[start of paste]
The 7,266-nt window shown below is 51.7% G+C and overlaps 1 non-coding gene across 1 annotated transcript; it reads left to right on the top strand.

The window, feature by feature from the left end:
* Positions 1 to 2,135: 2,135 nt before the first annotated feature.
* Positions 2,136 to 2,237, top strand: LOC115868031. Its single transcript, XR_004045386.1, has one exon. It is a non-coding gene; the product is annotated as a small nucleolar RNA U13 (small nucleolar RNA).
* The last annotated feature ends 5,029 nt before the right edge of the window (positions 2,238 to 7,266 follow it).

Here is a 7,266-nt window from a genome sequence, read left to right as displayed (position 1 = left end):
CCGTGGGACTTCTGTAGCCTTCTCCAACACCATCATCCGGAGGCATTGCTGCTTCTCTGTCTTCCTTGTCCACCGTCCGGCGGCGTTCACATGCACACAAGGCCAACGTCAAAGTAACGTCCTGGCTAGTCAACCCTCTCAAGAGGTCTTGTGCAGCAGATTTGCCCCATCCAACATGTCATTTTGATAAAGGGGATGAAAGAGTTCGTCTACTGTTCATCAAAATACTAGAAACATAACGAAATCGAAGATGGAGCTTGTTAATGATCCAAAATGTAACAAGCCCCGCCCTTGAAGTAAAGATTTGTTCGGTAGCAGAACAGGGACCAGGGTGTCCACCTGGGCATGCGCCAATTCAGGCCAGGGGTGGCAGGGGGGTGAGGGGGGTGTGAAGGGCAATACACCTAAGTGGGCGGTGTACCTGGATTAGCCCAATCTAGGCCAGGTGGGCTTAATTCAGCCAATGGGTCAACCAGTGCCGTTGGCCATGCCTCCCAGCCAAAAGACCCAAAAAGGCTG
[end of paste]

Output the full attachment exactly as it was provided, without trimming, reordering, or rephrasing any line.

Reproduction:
The 7,266-nt window shown below is 51.7% G+C and overlaps 1 non-coding gene across 1 annotated transcript; it reads left to right on the top strand.

The window, feature by feature from the left end:
* Positions 1 to 2,135: 2,135 nt before the first annotated feature.
* Positions 2,136 to 2,237, top strand: LOC115868031. Its single transcript, XR_004045386.1, has one exon. It is a non-coding gene; the product is annotated as a small nucleolar RNA U13 (small nucleolar RNA).
* The last annotated feature ends 5,029 nt before the right edge of the window (positions 2,238 to 7,266 follow it).

Here is a 7,266-nt window from a genome sequence, read left to right as displayed (position 1 = left end):
CCGTGGGACTTCTGTAGCCTTCTCCAACACCATCATCCGGAGGCATTGCTGCTTCTCTGTCTTCCTTGTCCACCGTCCGGCGGCGTTCACATGCACACAAGGCCAACGTCAAAGTAACGTCCTGGCTAGTCAACCCTCTCAAGAGGTCTTGTGCAGCAGATTTGCCCCATCCAACATGTCATTTTGATAAAGGGGATGAAAGAGTTCGTCTACTGTTCATCAAAATACTAGAAACATAACGAAATCGAAGATGGAGCTTGTTAATGATCCAAAATGTAACAAGCCCCGCCCTTGAAGTAAAGATTTGTTCGGTAGCAGAACAGGGACCAGGGTGTCCACCTGGGCATGCGCCAATTCAGGCCAGGGGTGGCAGGGGGGTGAGGGGGGTGTGAAGGGCAATACACCTAAGTGGGCGGTGTACCTGGATTAGCCCAATCTAGGCCAGGTGGGCTTAATTCAGCCAATGGGTCAACCAGTGCCGTTGGCCATGCCTCCCAGCCAAAAGACCCAAAAAGGCTG